|Tom Thibodeau continues to maximize his team's output, but four losses in five games leading into the break raises the question: Are long minutes, mounting injuries and the continuing absence of Derrick Rose beginning to take a psychological toll? (Matt McHale, By The Horns)
|One way or another, you can bank on a Hollywood ending to this perennial winner-turned-underdog story. The Lakers will either coalesce as the team of destiny, aided by the third-weakest remaining schedule in the West, or burst into flames. (Danny Chau, Forum Blue & Gold)
|Rudy Gay showed up and a 5-2 surge followed. But the Raps are six games out of the playoffs and don't own their lottery pick, making the endgame unclear. Dealing Andrea Bargnani would appease the fans but likely can't push them up to No. 8. (Blake Murphy, Raptors Republic) |
|Al Horford, Jeff Teague and, yes, Josh Smith all had it going during the last 10 games before the break. But the Hawks were only 6-4 during that stretch ... with the longest week of the season ahead (for Smith especially) leading into the trade deadline.
(Bo Churney, HawksHoop)
|The Mavs have outscored teams by an average of 4.4 points per 100 possessions over the past 10 games, way up from their norm of minus-1.6. Yet they still have to leapfrog the Lakers, Blazers and Rockets just to get into the playoffs for a 13th straight season.
(Ian Levy, Two Man Game)
|Trade rumors swirl around the Bucks, but perhaps no pickup would be as important as the return of Larry Sanders. With Sanders, Milwaukee looks like a candidate to move up a seed or two. Without him and his bad back? Lottery candidate.
(Jeremy Schmidt, Bucksketball)
|The Blazers generate as much intrigue as a likely lottery team can. Not a meaningless game left on the schedule while they wrestle with the pros and cons of chasing that No. 8 seed, which would cost 'em their first-round pick (to Charlotte) if they get there. (Danny Nowell, Portland Roundball Society)|
|The final 31 games will be filled with what-ifs, evaluations and dwindling lottery odds if the recent revival persists. But barring a trade, the Wizards' core is forming: John Wall, Bradley Beal, Nene, Trevor Ariza, Emeka Okafor and, ideally, Martell Webster. (Kyle Weidie, Truth About It)|
|Even allowing for the increasingly unlikely event that Andrew Bynum returns this season and performs at a high level, Philly's playoff chances are remote. The Sixers play 19 of their final 31 games on the road ... and still have to see LeBron four times. (Tom Sunnergren, Hoop76) |
|Greg Monroe went into the break with eight straight double-doubles -- the longest such streak by a Piston since Grant Hill. But Monroe alone can't offset poor production from Jason Maxiell and Brandon Knight. Or Andre Drummond's injury absence.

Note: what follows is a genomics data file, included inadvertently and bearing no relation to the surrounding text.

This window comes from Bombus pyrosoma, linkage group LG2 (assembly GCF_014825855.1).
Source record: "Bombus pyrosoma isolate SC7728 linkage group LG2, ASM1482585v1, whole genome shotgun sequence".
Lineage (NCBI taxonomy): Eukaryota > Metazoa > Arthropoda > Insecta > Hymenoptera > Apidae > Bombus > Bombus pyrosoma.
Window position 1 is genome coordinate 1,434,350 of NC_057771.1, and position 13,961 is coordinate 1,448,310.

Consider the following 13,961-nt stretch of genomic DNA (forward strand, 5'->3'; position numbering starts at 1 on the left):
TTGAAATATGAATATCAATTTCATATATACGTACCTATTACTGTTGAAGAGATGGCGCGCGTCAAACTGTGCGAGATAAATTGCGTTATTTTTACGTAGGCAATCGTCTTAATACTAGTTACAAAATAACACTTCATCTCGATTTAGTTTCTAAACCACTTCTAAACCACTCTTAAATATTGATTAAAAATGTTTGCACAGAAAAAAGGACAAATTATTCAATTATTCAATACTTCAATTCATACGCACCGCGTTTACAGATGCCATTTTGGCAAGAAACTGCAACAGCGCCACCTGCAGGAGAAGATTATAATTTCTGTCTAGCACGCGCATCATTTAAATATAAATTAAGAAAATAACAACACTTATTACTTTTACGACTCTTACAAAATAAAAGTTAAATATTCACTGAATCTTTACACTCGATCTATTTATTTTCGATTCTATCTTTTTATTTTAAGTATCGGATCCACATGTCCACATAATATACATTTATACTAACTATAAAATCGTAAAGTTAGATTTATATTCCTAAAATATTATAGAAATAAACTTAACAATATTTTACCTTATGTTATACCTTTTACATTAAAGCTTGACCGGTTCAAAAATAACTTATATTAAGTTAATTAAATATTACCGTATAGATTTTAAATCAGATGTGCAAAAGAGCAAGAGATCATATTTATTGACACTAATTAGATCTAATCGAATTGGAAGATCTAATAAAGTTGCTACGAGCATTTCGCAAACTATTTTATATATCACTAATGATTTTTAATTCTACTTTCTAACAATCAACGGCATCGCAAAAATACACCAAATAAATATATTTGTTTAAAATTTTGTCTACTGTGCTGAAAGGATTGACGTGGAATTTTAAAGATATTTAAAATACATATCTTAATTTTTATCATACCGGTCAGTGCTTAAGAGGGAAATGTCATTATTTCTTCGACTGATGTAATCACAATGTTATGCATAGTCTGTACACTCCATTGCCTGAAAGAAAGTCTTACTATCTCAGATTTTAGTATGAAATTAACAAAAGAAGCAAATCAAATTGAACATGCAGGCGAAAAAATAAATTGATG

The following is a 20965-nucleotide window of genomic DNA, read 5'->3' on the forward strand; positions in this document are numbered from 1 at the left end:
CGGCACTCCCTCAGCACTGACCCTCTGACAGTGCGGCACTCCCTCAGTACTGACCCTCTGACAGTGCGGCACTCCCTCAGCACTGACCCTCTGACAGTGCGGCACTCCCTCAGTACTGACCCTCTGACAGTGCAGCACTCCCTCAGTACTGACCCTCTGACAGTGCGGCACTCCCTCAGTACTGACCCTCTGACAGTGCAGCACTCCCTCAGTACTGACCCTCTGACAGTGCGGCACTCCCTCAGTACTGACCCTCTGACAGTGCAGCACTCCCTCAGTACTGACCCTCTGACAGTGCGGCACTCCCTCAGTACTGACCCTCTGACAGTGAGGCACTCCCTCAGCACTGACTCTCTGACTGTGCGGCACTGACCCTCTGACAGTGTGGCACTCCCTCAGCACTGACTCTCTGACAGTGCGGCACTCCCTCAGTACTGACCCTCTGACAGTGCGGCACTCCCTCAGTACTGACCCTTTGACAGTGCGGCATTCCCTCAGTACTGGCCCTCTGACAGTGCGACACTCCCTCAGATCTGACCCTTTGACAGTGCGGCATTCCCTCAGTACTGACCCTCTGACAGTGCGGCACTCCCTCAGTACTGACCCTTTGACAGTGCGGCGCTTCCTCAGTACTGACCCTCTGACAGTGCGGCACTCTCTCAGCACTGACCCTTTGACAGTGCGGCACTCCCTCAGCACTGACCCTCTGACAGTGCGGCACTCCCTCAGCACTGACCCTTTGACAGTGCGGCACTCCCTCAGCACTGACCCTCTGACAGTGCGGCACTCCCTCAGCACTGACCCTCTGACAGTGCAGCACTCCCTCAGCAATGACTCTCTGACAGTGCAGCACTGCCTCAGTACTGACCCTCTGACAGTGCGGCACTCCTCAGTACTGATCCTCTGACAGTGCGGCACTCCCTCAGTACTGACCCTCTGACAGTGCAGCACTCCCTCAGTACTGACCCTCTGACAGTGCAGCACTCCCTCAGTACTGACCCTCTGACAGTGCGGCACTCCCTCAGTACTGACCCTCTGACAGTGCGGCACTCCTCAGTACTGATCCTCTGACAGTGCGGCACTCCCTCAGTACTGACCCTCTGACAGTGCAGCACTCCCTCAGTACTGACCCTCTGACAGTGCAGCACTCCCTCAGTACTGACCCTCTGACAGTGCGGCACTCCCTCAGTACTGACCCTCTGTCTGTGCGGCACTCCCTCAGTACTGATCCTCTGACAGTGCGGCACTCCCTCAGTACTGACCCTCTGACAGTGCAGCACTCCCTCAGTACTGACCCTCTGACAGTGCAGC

(Dan Feldman, Piston Powered)
|Despite Anthony Davis' promise and a 10-8 mark when Eric Gordon sees the floor, there's Pelican trouble. A growing percentage of fans and media are openly calling for Gordon to be dealt, Austin Rivers has struggled all season and only the Kings draw fewer fans. (Joe Gerrity, Hornets247) |
|The Cavs started the year horribly, but they've been quietly respectable in 2013. Kyrie Irving gets most of the credit, but Tristan Thompson is breaking out, too: 18 double-doubles and a true shooting percentage (52.9) six points higher than as a rookie. (Colin McGowan, Cavs: The Blog) |
|Before their injury plague, most of us pegged the Wolves for the playoffs. But without Kevin Love and Chase Budinger, they are one of the worst shooting teams of the 3-point era ... and haven't beaten a team with a winning record since early January. (Benjamin Polk, A Wolf Among Wolves)|
|The only positivity in Phoenix stems from the prospect of a kind landing in the lottery, growth from Kendall Marshall and a long-shot grasp at hope that Michael Beasley finds consistency. The Suns' outlook, in other words, is mighty grim.
(Kevin Zimmerman, Valley of the Suns)
|Basketball purgatory. That's the only way to describe what it's been like for a team and a city and a fan base facing such an uncertain future. No surprise that the on-court product, as a result, has left much to be desired. Much to be desired. (Jonathan Santiago, Cowbell Kingdom)|
|A high lottery pick in June certainly fits right into the Magic's long-term rebuilding strategy, but the unconventional path to get there won't soon be forgotten, thanks to a 12-13 start no one saw coming, followed by a 3-24 nosedive that sets up a long spring. (Eddy Rivera, Magic Basketball)
|The Bobcats, after that 7-5 start, have gone back to being the Bobcats. For all of Kemba Walker's Year 2 strides, Charlotte depends far too much on guards to generate offense alongside bigs who, uh, can't. And this team simply cannot defend anyone. (Spencer Percy, Queen City Hoops) |